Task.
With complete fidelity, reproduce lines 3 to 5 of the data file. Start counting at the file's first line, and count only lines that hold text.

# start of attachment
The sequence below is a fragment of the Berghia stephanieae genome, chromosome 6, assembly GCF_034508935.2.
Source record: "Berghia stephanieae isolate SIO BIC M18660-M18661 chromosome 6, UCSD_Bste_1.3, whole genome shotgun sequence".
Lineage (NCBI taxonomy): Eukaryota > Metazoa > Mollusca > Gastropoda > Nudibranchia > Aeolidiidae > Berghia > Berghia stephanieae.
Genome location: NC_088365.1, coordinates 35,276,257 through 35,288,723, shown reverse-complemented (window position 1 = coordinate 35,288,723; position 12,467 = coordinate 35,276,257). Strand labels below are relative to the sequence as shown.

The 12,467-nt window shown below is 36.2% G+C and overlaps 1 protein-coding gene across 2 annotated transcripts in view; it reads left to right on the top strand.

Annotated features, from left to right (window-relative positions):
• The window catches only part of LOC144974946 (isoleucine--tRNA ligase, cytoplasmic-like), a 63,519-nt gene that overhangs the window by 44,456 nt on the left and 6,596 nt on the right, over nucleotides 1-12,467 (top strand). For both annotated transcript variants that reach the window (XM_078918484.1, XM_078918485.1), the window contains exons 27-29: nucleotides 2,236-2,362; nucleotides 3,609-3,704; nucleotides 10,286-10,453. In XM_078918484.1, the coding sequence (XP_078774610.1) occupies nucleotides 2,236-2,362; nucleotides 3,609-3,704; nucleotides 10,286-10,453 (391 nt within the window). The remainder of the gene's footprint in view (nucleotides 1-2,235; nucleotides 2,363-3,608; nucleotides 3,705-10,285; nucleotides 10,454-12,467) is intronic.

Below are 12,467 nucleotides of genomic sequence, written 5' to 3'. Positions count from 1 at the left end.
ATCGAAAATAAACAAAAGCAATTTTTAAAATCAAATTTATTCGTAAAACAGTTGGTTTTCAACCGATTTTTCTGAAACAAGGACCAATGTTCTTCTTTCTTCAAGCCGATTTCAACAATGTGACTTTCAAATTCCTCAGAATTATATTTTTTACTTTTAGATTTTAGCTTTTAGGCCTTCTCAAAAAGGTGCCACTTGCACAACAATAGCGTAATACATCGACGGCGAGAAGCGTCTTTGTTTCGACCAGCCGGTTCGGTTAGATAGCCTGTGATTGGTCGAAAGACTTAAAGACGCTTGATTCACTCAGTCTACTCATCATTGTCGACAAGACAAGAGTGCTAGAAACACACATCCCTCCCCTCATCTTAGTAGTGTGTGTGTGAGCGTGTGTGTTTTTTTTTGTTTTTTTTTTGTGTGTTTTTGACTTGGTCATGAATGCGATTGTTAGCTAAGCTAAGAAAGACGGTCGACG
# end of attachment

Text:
Lineage (NCBI taxonomy): Eukaryota > Metazoa > Mollusca > Gastropoda > Nudibranchia > Aeolidiidae > Berghia > Berghia stephanieae.
Genome location: NC_088365.1, coordinates 35,276,257 through 35,288,723, shown reverse-complemented (window position 1 = coordinate 35,288,723; position 12,467 = coordinate 35,276,257). Strand labels below are relative to the sequence as shown.

The 12,467-nt window shown below is 36.2% G+C and overlaps 1 protein-coding gene across 2 annotated transcripts in view; it reads left to right on the top strand.